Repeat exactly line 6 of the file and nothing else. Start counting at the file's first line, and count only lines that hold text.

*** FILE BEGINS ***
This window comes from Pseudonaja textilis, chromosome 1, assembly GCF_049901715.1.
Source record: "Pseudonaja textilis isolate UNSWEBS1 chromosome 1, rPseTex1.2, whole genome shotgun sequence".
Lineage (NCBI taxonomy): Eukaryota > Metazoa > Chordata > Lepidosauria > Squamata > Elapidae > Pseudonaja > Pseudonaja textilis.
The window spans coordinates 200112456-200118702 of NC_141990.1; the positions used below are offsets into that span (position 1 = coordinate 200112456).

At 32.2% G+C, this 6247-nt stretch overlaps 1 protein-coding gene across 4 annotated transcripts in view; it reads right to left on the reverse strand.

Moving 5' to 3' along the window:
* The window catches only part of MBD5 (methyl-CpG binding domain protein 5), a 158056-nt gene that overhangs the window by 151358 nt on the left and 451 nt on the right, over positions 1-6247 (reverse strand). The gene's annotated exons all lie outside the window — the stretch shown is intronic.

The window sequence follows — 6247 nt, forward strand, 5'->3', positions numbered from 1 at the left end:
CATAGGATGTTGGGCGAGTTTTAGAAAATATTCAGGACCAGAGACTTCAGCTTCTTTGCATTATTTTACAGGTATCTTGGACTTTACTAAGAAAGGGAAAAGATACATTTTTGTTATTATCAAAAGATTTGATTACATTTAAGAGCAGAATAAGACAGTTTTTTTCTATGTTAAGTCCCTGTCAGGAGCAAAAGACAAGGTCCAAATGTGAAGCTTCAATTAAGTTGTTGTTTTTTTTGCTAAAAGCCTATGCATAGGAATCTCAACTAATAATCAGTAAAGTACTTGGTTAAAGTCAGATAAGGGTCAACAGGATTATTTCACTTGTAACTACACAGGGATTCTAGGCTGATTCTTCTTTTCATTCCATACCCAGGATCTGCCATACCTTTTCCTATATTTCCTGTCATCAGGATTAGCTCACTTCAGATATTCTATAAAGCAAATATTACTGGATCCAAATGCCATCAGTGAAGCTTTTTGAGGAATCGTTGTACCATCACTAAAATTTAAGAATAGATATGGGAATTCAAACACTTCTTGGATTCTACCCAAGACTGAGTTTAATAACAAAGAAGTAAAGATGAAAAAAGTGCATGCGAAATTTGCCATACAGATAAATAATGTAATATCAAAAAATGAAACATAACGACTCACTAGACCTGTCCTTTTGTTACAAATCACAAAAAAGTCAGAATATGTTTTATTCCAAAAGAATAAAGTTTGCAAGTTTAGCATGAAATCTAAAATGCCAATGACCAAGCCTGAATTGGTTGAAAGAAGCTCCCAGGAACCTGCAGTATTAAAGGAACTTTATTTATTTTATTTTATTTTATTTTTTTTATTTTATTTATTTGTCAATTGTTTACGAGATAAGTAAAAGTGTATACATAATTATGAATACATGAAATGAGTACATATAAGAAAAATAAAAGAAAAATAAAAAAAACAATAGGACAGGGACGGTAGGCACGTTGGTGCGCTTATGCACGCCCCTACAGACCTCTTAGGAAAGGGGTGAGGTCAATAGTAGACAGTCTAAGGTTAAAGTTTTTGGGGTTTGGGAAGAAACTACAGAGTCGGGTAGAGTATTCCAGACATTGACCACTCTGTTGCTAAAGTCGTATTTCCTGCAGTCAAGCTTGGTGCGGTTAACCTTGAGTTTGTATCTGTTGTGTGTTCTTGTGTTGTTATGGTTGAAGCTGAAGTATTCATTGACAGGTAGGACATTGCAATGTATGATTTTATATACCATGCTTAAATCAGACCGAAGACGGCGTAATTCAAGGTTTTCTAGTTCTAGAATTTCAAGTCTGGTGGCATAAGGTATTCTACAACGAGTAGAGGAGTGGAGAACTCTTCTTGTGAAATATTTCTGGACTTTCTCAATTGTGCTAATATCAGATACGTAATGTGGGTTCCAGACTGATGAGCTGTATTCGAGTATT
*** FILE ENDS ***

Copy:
Moving 5' to 3' along the window: